4. Don’t Let a Good Month Ruin Your Cash Flow

If you’ve ever had a really good month in business, then you know how exhilarating it can be. You know how tempting it can be to go out and buy that expensive thing you’ve been lusting for.

Here’s a piece of advice: Don’t buy that thing.

Keep your emotions in check.

Set aside some cash when times are good so you can easily weather the bad months that may (or may not) happen in the future.

Unfortunately, this advice is not usually followed. Just look at the guys running big product launches. The influx of money causes them to do stupid things… like buy six-figure luxury sports cars and 10,000 square foot bachelor pads.

This is a huge mistake.

Because one good month does not a good year make. Past performance is no guarantee of future earnings. The economic conditions of today are not the economic conditions of tomorrow. Etc, etc, etc.

If you become financially over-committed in your personal life, it can very quickly bring down your business.

The most successful business men (and women) I’ve met are those who are willing to forgo a lavish lifestyle so they can make wise investments and keep their businesses running smoothly.

Some of the most wealthy are also the most frugal.

It’s the entrepreneurs who run lean operations — even when the cash flow is good — that survive tough times and achieve longevity in their respective markets.

Follow these four business optimization strategies… be intentional about implementing them in your business… and you’ll cure your cash flow problems quickly.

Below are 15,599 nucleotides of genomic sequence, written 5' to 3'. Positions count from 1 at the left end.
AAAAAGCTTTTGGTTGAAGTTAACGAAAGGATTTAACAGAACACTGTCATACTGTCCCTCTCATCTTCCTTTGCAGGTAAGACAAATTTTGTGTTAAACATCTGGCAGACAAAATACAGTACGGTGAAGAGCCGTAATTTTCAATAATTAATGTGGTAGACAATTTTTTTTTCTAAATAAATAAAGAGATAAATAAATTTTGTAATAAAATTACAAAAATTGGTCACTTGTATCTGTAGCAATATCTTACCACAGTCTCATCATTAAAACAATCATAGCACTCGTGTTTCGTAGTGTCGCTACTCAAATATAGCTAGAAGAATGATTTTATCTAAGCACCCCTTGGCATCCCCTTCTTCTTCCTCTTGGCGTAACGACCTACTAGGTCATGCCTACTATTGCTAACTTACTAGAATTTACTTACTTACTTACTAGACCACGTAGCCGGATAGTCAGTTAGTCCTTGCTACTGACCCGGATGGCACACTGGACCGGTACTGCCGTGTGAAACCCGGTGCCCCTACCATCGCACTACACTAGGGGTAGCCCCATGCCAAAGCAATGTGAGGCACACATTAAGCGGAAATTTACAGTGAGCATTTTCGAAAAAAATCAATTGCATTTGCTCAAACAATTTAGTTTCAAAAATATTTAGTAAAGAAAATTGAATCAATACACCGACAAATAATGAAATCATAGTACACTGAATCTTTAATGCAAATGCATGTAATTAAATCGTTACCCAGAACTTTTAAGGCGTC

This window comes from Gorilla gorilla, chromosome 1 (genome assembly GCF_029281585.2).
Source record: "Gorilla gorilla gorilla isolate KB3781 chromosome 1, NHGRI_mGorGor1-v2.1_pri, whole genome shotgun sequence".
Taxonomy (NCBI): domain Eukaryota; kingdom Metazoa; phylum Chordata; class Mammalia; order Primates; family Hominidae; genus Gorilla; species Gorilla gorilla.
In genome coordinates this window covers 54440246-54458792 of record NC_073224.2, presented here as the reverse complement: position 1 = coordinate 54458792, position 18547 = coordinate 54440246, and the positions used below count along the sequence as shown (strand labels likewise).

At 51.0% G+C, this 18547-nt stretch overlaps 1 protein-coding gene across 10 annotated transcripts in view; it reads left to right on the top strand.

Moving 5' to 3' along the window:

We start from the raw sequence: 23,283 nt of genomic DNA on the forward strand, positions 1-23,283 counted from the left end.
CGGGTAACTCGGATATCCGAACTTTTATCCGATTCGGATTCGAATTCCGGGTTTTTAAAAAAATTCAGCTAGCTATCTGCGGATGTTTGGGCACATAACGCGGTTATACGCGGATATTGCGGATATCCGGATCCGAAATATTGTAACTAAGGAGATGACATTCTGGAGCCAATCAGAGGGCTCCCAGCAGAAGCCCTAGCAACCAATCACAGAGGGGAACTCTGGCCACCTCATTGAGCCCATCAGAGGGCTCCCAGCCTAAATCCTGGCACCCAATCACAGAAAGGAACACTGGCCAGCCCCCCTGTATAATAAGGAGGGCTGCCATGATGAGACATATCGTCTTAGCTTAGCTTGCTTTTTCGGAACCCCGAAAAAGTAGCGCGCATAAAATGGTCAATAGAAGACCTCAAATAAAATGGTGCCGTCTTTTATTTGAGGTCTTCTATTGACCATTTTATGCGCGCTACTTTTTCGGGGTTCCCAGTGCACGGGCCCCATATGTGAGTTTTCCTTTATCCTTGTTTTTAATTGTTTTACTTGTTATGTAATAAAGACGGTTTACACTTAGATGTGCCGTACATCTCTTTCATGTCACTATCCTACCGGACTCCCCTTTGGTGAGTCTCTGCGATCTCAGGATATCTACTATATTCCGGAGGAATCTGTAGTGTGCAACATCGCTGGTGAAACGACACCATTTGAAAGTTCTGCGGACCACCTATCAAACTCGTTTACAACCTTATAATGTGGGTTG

Ryan Healy is The Most Referred Direct Response Copywriter on the Internet. Since 2002, he's worked with 75+ clients, including Alex Mandossian, Terry Dean, and Pulte Homes. Visit his blog to read his latest business growth articles.


Share this article/site with a Friend
Share/Bookmark


  
Bookmark Us




Many of the 1,000+ articles on Frugal Fun and Frugal Marketing have been gathered into magazines. If you'd like to read more great content on these topics, please click on the name of the magazine you'd like to visit.

Ethics Articles - Down to Business Magazine - Frugal & Fashionable Living Magazine
Global Travel Review - Global Arts Review - Peace & Politics Magazine
Frugal Marketing Tips - Frugal Fun Tips - Positive Power of Principled Profit

Clean and Green Marketing

Our Privacy Policy


Disclosures of Material Connections:
  • Some of the links on our site and items in our newsletters are sponsored ads or affiliate links. This financial support allows us to bring you the consistent high quality of information and constant flow of new content. Please thank our advertisers if you do business with them.
  • As is the case for most professional reviewers, many of the books I review on this site have been provided by the publisher or author, at no cost to me. I've also reviewed books that I bought, because they were worthy of your time. And I've also received dozens of review copies at no charge that do not get reviewed, either because they are not worthy or because they don't meet the subject criteria for this column, or simply because I haven't gotten around to them yet, since I only review one book per month. I have far more books in my office than I will ever read, and the receipt of a free book does not affect my review.

Site copyright © 1996-2011 by Shel Horowitz